When we talk about the advantages of always-local data for mobile apps, the typical first reaction is “that sounds awesome”.
The next step is to start thinking about your apps, and how mobile users interact with your data, and how those users aren’t going to sit down and coordinate with each other:
“It’s my turn to update the inventory records for store #42”
“Done with those yet?”
“Yep, go ahead and sync.”
“Cool, thanks. Now I can update the ordered-quantity data.”
(a) That’s not how work gets done, (b) computers are supposed to take care of picky details for us, and © I don’t want to hang out with those guys at all.
Dealing with this scenario in a Zumero-enabled app boils down to:
- Users update and add data as they see fit.
- At some point, probably in the background, the app syncs to the server.
- Up-to-date, merged data now lives on the device.
You don’t have to write any code that knows conflicting changes happened. Seriously. That’s our problem.
Even when the changes are tricky.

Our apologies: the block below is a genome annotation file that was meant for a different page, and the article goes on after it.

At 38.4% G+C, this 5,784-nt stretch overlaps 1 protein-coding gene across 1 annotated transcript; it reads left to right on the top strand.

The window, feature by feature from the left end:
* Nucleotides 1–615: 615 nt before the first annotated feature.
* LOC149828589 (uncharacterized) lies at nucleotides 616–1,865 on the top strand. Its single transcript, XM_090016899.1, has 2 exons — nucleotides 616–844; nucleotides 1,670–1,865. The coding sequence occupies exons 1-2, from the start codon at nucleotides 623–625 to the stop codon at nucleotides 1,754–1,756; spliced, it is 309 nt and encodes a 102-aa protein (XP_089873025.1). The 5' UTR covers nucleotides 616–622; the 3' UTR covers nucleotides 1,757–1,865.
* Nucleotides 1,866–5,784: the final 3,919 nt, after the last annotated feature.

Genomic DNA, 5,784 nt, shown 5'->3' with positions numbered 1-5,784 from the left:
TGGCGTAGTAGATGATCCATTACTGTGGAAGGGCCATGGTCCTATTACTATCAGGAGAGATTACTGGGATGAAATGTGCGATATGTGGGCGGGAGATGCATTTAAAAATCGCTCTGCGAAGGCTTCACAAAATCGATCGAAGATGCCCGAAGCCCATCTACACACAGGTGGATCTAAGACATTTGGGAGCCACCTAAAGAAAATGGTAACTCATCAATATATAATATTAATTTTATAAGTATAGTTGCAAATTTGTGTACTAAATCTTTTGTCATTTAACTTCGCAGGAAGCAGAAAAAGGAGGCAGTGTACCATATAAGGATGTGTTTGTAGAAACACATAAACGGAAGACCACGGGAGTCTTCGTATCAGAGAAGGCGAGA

Consider the Zumero wiki sample app. A wiki is a collaborative tool. People can, will, should edit the same pages. Sometimes at the same time.
What happens if they do? Andy creates a page on his iPad:
Colin pulls up the app on his iPhone, syncs, and gets his own copy. While offline, he adds a line to the page:
At the same time, Andy completes one of the items on his list, and marks that line as completed.
Colin comes back online, his app checks in and syncs, and he sees this:
Here’s the code that caused their apps to reconcile the conflicting updates:
There’s no step 2.
To be fair, there were a couple of lines of code that ran when we initially set up the database, which boiled down to:
- If there are conflicting edits on the ‘text’ field of a wiki page, try to merge them, Zumero. Thanks.
No step 2.